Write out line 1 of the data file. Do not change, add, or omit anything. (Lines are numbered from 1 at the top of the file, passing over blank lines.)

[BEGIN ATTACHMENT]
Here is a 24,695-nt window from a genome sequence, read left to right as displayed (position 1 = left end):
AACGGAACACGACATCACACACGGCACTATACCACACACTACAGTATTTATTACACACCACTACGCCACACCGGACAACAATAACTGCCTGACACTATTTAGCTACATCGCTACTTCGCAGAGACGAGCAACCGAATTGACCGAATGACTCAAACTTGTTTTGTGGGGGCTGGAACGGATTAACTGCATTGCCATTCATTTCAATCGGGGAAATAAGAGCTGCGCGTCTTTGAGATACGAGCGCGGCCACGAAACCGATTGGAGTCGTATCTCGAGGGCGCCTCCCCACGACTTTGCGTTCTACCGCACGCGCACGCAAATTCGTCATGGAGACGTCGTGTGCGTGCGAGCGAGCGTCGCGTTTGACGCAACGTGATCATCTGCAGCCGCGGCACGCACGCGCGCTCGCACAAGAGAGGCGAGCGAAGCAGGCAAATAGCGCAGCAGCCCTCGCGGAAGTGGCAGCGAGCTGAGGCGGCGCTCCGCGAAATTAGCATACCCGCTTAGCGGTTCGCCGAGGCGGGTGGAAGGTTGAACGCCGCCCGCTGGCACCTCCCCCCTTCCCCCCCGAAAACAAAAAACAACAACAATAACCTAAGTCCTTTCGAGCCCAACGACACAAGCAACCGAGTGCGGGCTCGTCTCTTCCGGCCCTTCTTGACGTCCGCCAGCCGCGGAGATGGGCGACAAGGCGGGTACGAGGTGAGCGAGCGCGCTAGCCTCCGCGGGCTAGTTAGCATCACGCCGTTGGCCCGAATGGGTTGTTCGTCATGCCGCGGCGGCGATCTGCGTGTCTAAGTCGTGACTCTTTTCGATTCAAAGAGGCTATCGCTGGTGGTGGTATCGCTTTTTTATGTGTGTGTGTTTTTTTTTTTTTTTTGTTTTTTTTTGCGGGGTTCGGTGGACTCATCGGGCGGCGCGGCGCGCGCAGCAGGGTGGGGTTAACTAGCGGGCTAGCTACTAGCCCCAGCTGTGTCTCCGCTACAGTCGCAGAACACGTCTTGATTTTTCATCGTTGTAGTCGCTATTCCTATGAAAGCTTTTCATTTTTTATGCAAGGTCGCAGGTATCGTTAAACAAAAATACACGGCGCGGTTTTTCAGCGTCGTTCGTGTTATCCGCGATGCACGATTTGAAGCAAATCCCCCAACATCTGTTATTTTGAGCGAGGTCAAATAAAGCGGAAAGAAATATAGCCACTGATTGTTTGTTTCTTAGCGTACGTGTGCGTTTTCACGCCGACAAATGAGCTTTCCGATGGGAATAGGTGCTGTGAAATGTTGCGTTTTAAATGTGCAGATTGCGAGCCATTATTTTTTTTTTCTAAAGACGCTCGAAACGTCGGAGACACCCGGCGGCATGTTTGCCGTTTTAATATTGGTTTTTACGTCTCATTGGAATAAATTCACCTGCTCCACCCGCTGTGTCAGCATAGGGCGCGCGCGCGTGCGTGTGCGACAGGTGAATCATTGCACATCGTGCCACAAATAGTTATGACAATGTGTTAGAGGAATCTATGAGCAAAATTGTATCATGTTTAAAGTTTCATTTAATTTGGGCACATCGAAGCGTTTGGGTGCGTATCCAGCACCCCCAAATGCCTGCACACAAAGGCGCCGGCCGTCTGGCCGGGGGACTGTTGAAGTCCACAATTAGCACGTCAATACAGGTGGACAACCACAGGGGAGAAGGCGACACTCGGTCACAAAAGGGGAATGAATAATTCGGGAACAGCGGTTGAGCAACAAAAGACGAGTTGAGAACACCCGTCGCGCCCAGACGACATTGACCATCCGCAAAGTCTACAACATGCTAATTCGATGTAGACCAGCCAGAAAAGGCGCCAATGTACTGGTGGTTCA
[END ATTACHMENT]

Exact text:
Here is a 24,695-nt window from a genome sequence, read left to right as displayed (position 1 = left end):